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Warning: Reasons to Avoid Boot Camps for Troubled Teens

June 1, 2015

Reasons to Avoid Boot Camp for Teens

Military camp. Community-based “diversion” program. Brat camp. Boot camp. Wilderness camp. Behavior modification program. You may have heard of some of these programs that help “troubled” teens, but do they work? 

When a child’s behavior gets out of hand, many parents feel like it’s necessary for a more structured and firm environment to whip teens into shape and change their negative behavior. However, numerous studies have proven that the outcome of sending a child to boot camp, wilderness camp, or military school, etc. can be disastrous. 

What Are Boot Camps?

Boot camps, also commonly called “diversion” programs, are usually mandated by courts as an alternative to jail for disruptive teens. Often, parents or guardians send their child to these facilities as a last resort to change their teen’s behavioral, emotional, and/or substance abuse problems. 

Many caretakers believe that this rigid, military- or authoritarian-style of treatment is needed to get teens to change their ill-wanted behaviors. Although several programs tout that they have high success rates, most outcomes prove to be negative. 

While some of these programs may have worked for some teens, there is overwhelming evidence that these facilities do more harm than good. Below are the top three reasons why you shouldn’t send your teen to boot camp:

1) Lack of Accreditation

Bootcamp - Warning - Teen WarningsWhile many of these troubled teen camps advertise that they have professional staff members with years of experience who treat attendees respectfully and with a genuine concern for care, it couldn’t be further from the truth. 

These facilities neglect to tell parents and guardians that teen boot camps are not federally regulated, which means there is no accountability if things go wrong. Also, several states do not require staff background checks; therefore, many facilities have a lack of highly trained individuals who have worked with adolescents. 

Public facilities may have some regulation, yet many privately run boot camps have little to no regulation. Anyone can get hired on staff, including and very frequently, those with a history of domestic violence and past sexual abuse. 

2) Severe Abuse

It’s no surprise that facilities that are not regulated or have little to no oversight usually have more incidents of abuse. There have been thousands of allegations of harsh and inhumane treatment such as:

  • Going long periods without food or water (starvation, deyhdration)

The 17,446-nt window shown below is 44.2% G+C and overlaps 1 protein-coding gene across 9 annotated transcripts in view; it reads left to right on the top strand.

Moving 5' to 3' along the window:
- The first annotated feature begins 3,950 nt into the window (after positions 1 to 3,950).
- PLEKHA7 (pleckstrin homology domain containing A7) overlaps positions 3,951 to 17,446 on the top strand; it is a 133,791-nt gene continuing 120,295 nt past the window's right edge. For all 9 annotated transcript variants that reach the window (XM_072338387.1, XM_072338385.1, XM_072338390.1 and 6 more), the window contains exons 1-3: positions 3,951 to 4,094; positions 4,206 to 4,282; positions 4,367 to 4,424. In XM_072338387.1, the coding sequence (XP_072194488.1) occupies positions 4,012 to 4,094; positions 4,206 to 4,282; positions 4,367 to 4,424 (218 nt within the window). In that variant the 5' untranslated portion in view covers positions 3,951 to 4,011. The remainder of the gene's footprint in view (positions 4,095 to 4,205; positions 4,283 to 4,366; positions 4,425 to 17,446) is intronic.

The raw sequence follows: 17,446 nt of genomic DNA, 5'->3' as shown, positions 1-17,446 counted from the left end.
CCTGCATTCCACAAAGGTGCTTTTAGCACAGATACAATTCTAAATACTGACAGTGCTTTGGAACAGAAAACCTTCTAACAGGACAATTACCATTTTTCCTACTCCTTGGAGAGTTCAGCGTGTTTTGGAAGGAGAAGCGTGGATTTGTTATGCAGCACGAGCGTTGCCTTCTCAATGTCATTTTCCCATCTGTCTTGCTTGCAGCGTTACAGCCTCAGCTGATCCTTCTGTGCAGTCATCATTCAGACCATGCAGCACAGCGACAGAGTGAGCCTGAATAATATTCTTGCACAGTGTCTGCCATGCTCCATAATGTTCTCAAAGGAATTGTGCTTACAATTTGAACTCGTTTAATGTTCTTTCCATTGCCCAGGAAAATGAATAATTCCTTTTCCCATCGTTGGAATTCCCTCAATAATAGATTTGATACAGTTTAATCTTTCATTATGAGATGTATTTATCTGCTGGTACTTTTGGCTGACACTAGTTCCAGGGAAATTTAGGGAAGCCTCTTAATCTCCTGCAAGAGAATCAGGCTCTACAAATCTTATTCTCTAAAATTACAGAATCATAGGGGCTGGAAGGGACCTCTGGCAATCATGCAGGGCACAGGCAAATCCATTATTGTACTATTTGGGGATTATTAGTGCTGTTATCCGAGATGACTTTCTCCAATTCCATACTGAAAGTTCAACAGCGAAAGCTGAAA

• Physical Abuse (electro-shock, beatings, choking, tasing)
  • Psychological Abuse (solitary confinement, humiliation)
  • Sexual Abuse (molestation, rape)
  • Verbal Abuse (shaming, degrading) 

In the most extreme cases, there have been several fatalities over the past few decades. According to the United States Government Accountability Office, many of these deaths have stemmed from abuse including dehydration, internal bleeding, hyperthermia, heat stroke, severed artery, massive head trauma and suicide by hanging.

3) Lack of Training

Many parents think it’s a great idea for their child to have a stern, military-style form of punishment. However, what many do not realize is that their choice to send their child to boot camp often limits them from taking legal action if something does go wrong. 

These facilities generally have a limited purpose power of attorney so without being aware of it, parents or guardians often sign documents that give the facility temporary custody of their child for the duration of the program. Many adolescents are literally handed over to the mercy of staff members who have little professional experience in dealing with their behavioral disorders. 

Without much training, a one-size-fits-all therapeutic approach is taken for teens with multiple issues. These issues can range from borderline personality disorder, oppositional defiant disorder, attention deficit hyperactivity disorder, conduct disorder, to Asperger’s syndrome or substance abuse. One-size-fits-all treatment for these disorders often worsens the problems in teens and other issues can develop.

So, How Do I Get Proper Treatment for My Teen? 

Avoid teen boot camps this summer. As a parent or guardian you may be wondering, “Well, what’s a safe place to send my teen this summer?” If your child has a substance abuse issue and/or a mental health disorder, the best place to seek help from is a reputable teen treatment center that is both accredited by the Joint Commission and a state-licensed facility.

These facilities will have a highly trained, board-certified staff with tailored programs that focus on your teen’s specific issues and offer a variety of therapeutic programs. They are also likely to have programs that assist with continuing education and life skills training. These programs will help your child get back on track for the next school year or prepare for college. At a teen treatment center, your teen will receive the proper care and treatment he or she deserves in a safe and well-supervised environment.

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